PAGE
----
Newcomer Fiarito hopes to add parent perspective, trades to District 214 school board

Newcomer Fiarito hopes to add parent perspective, trades to District 214 school board

On the ballot of the District 214 (D214) school board election, Frank Fiarito is known as, well, Frank Fiarito. However, in the lunchroom and playground of District 26 (D26) Prairie Trails School — where he volunteers during his lunch hour to help out — Fiarito goes by something else entirely: Ketchup Man, Pretzel Man, Mr. Frank, DJ Frank or Mrs. Frank, among others.

While the origins of most of Fiarito’s nicknames are unbeknownst to him, the story of Pretzel Man comes from a specific interaction with a student on the autism spectrum: the two bonded over a mutual love of pretzels.

Now, each time they interact, Fiarito is affectionately known as Pretzel Man. This greeting, Fiarito says, is always accompanied by a big smile on both ends.

“It’s great,” Fiarito said. “I can be really goofy, so I think it lends itself to being a big kid with little kids.”

Fiarito is currently a River Trails D26 school board member, and he has served as such for 12 years. As Fiarito’s youngest daughter graduates eighth grade from River Trails Middle School and heads to John Hersey High School, Fiarito decided he was ready for a new challenge, especially because he is the only one out of seven school board members to currently have children in D214 schools.

With this parental perspective, he hopes to move alongside his daughter to D214 schools, where he can employ his volunteer experience at Prairie Trails and unique perspective as a parent of students still in-district.

Another time while volunteering, Fiarito spotted a little girl crying on a park bench, so he approached to inquire if she was OK. As he went to sit down, the girl moved her legs, which sparked a series of highly unfortunate events as Fiarito flipped over the back of the bench, hitting his head on the curb and breaking his nose on his boombox.

Though he doesn’t hope to replicate the nose-breaking experience, Fiarito understands the value in reaching out. Like sparking a conversation with the little girl on the playground, similar conversational and mediation techniques could come into play in a potential role on the school board.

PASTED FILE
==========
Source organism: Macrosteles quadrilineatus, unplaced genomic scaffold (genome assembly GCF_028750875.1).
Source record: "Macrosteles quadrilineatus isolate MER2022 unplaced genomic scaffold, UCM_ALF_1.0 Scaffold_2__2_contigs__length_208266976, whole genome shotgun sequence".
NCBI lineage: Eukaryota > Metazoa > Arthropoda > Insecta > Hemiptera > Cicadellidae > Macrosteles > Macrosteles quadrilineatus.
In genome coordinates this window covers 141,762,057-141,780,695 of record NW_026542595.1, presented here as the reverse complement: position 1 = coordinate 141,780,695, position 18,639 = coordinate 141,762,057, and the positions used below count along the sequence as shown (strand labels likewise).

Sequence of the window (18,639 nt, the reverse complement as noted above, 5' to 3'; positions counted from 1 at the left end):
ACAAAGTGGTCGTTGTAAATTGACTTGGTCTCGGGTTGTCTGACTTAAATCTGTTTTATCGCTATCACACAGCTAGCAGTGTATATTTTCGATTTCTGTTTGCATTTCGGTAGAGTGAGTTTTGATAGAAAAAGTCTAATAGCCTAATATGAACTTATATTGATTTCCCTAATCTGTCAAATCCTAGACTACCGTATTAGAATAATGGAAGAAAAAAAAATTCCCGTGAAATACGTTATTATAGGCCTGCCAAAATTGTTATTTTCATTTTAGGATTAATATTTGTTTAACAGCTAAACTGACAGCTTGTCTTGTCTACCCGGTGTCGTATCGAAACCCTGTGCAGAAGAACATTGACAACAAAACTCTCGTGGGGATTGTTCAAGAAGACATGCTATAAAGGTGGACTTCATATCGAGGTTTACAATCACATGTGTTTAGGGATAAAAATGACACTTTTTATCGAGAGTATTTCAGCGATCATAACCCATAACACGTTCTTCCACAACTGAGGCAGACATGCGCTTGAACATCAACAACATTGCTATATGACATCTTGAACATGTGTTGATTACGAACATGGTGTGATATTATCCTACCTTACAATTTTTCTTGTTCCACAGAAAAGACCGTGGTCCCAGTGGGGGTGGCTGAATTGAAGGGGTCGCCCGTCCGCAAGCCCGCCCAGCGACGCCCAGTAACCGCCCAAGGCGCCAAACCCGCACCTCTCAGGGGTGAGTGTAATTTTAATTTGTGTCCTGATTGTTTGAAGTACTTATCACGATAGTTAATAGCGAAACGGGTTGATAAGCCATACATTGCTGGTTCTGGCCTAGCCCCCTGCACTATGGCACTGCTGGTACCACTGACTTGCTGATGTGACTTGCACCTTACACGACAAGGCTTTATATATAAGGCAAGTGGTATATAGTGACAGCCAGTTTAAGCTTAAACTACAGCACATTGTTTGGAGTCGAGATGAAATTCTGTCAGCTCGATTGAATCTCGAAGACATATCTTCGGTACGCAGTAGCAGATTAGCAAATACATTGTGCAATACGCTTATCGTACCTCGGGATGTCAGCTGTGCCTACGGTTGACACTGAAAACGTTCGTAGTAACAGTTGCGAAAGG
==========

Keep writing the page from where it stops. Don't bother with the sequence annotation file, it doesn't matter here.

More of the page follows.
“Listening is a big key,” Fiarito said. “Everyone has opinions; everyone has thoughts. It’s good to be a good listener and reach out to parents who might have differing opinions.”

Fiarito also sees a need to increase trades-related groundwork in high schools. While the career pathways program is greatly stressed in D214, he feels that it is important to acknowledge the wide spectrum of postsecondary options available to students as well.

In the same way that students planning on attending college have many chances to “get ahead” through AP courses, dual credit classes or programs like the Certified Nursing Assistant (CNA) certification, Fiarito sees a gap in terms of putting young adults entering the trades in a similar position, especially from firsthand accounts of his nephew.

For example, students might plan on going to Harper College to obtain certain certifications. However, D214 doesn’t have teachers who can act as the first steps in obtaining said certifications in many different fields. Fiarito hopes to take steps in aiding teachers to get accreditations so that they can further widen the paths that students are going to embark on.

Additionally, Fiarito says, the acquisition of land in Arlington Heights by the Chicago Bears is a big topic that the school board needs to be aware of in terms of potential D214 funding and the possibility of an influx of students. So far, the board has ensured that they have lobbyists at discussions to advocate on their behalf, but Fiarito wants to ensure that action, in all regards, stays proactive rather than reactive.

“I applaud the current board for speaking out at a school board meeting and saying, ‘Hey, we need a seat at the table,” Fiarito said. “Because if everything goes as planned, we don’t want our district to be short-changed.”

Fiarito believes that, alongside the rest of the board, skills as a parent and active community member are the best course of action in achieving this. His eldest children will be voting for the first time in this election, and his 14-year-old daughter hand-drew a button in support; he hopes that he can continue to harness this positive energy for the betterment of the entire district.

“My experiences have been great, but … no school board or school district is perfect,” Fiarito said. “But you know what? We can all do our part to make the schools better.”

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